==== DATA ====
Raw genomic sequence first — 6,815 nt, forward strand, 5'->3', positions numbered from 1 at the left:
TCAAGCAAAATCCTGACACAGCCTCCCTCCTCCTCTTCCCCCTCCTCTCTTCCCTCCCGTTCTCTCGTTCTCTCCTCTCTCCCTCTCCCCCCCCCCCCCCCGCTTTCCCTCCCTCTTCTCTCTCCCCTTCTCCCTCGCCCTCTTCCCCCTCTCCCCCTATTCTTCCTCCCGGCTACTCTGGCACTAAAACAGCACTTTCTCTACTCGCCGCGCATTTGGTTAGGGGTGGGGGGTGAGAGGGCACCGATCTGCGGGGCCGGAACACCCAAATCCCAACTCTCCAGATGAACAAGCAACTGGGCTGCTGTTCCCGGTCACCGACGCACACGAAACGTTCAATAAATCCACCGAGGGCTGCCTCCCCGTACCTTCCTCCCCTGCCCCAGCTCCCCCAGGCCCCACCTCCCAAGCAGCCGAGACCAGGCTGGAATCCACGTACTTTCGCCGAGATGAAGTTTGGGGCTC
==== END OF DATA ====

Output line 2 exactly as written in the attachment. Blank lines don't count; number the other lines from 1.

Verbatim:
TCAAGCAAAATCCTGACACAGCCTCCCTCCTCCTCTTCCCCCTCCTCTCTTCCCTCCCGTTCTCTCGTTCTCTCCTCTCTCCCTCTCCCCCCCCCCCCCCCGCTTTCCCTCCCTCTTCTCTCTCCCCTTCTCCCTCGCCCTCTTCCCCCTCTCCCCCTATTCTTCCTCCCGGCTACTCTGGCACTAAAACAGCACTTTCTCTACTCGCCGCGCATTTGGTTAGGGGTGGGGGGTGAGAGGGCACCGATCTGCGGGGCCGGAACACCCAAATCCCAACTCTCCAGATGAACAAGCAACTGGGCTGCTGTTCCCGGTCACCGACGCACACGAAACGTTCAATAAATCCACCGAGGGCTGCCTCCCCGTACCTTCCTCCCCTGCCCCAGCTCCCCCAGGCCCCACCTCCCAAGCAGCCGAGACCAGGCTGGAATCCACGTACTTTCGCCGAGATGAAGTTTGGGGCTC